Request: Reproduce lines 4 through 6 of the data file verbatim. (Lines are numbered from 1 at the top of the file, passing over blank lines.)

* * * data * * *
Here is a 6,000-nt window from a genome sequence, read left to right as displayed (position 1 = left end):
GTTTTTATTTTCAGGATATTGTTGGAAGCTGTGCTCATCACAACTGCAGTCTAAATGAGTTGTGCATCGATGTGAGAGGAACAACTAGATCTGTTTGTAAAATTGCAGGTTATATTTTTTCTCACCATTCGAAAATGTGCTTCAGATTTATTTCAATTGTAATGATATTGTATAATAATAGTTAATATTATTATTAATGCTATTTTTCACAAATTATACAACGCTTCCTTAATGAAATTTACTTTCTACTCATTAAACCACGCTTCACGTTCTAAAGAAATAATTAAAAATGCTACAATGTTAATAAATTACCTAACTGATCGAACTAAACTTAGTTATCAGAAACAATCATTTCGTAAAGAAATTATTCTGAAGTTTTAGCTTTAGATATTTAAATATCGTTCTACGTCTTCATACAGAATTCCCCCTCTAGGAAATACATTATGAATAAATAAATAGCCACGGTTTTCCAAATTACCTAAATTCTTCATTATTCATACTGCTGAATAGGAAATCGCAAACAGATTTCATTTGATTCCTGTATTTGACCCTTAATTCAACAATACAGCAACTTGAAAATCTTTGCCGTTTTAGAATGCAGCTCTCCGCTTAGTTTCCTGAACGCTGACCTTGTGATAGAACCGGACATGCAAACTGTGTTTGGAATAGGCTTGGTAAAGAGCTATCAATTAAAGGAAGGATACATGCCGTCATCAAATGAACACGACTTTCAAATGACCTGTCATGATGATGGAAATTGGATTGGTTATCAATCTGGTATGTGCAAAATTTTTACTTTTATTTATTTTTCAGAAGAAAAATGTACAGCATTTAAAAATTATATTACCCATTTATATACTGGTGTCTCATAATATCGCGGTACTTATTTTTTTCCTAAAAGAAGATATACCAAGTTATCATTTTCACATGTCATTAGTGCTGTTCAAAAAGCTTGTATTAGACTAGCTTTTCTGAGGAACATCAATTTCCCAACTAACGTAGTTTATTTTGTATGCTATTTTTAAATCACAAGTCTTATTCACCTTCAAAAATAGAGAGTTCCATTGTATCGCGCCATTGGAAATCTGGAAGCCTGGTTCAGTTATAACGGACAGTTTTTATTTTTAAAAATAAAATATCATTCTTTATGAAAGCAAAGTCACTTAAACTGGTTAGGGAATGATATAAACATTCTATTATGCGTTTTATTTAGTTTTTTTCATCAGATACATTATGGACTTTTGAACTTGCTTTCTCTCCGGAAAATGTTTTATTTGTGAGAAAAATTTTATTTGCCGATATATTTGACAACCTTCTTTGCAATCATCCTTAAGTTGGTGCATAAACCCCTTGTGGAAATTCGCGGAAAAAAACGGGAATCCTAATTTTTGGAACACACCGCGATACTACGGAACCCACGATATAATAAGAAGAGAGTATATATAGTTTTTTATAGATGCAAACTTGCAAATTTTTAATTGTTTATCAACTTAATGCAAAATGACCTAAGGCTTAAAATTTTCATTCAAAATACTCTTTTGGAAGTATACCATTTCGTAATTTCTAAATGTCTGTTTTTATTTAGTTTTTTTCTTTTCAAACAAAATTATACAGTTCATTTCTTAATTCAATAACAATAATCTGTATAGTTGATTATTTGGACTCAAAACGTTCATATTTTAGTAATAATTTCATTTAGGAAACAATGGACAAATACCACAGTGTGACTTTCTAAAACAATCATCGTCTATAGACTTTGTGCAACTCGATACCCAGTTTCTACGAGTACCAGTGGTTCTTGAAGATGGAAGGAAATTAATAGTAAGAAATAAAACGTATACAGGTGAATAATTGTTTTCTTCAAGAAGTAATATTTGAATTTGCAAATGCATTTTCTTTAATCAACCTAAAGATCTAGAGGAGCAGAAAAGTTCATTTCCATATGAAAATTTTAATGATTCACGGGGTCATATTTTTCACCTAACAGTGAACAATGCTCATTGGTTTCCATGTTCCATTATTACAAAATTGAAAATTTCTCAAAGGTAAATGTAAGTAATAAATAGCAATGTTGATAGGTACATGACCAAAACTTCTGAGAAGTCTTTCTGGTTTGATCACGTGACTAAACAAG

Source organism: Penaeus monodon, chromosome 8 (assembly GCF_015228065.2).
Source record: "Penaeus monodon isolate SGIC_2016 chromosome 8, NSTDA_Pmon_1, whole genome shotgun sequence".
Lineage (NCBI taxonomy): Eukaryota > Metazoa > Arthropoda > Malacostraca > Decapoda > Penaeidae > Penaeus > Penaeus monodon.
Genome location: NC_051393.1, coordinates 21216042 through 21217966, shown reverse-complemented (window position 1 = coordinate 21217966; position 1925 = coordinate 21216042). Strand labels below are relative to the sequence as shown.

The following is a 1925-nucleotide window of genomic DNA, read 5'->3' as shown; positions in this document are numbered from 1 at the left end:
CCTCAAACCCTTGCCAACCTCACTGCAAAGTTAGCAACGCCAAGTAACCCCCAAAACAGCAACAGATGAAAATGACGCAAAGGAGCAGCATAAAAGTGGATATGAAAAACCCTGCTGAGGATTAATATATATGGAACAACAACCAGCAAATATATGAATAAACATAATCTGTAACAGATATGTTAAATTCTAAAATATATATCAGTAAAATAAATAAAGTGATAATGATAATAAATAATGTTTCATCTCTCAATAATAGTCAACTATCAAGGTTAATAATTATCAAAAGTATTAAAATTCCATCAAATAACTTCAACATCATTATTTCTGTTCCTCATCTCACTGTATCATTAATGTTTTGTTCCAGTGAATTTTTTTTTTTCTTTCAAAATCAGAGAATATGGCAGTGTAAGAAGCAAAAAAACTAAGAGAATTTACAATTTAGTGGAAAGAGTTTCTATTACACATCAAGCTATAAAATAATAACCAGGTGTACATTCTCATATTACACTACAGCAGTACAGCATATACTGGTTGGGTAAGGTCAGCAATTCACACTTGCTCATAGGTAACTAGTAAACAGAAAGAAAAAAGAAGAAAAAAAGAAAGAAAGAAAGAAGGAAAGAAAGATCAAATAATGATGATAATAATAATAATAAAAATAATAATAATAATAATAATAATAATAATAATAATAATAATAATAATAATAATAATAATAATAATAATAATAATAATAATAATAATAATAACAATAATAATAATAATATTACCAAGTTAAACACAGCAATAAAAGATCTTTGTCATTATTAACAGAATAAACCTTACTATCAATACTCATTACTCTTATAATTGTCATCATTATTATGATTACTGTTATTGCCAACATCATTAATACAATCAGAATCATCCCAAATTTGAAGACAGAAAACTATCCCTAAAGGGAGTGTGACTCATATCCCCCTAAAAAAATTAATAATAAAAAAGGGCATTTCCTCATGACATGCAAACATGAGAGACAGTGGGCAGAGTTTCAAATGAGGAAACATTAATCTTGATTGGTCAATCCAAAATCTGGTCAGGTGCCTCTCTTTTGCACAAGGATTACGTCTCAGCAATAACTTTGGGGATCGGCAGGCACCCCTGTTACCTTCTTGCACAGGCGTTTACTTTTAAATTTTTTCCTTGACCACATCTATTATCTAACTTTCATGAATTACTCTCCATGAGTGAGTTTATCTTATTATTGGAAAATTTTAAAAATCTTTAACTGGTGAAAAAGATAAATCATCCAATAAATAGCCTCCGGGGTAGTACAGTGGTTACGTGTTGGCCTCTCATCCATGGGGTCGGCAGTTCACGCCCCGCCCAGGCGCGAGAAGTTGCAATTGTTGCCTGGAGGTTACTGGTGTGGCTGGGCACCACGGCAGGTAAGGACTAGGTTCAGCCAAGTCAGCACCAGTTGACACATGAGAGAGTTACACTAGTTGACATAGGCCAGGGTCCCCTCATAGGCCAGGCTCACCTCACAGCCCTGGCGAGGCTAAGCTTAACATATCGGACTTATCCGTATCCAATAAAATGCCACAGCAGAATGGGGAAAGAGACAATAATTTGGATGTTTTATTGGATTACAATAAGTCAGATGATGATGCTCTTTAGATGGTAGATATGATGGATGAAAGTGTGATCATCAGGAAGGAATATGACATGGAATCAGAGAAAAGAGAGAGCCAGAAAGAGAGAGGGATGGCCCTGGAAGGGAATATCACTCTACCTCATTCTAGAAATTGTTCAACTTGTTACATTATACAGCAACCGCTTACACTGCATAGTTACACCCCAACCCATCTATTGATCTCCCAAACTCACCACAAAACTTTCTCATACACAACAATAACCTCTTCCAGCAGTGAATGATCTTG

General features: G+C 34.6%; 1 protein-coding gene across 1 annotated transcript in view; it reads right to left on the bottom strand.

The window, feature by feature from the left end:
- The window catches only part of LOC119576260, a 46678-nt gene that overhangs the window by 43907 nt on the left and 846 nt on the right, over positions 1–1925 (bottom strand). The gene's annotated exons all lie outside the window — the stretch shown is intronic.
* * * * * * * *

Source record: "Penaeus monodon isolate SGIC_2016 chromosome 8, NSTDA_Pmon_1, whole genome shotgun sequence".
Lineage (NCBI taxonomy): Eukaryota > Metazoa > Arthropoda > Malacostraca > Decapoda > Penaeidae > Penaeus > Penaeus monodon.
Genome location: NC_051393.1, coordinates 21216042 through 21217966, shown reverse-complemented (window position 1 = coordinate 21217966; position 1925 = coordinate 21216042). Strand labels below are relative to the sequence as shown.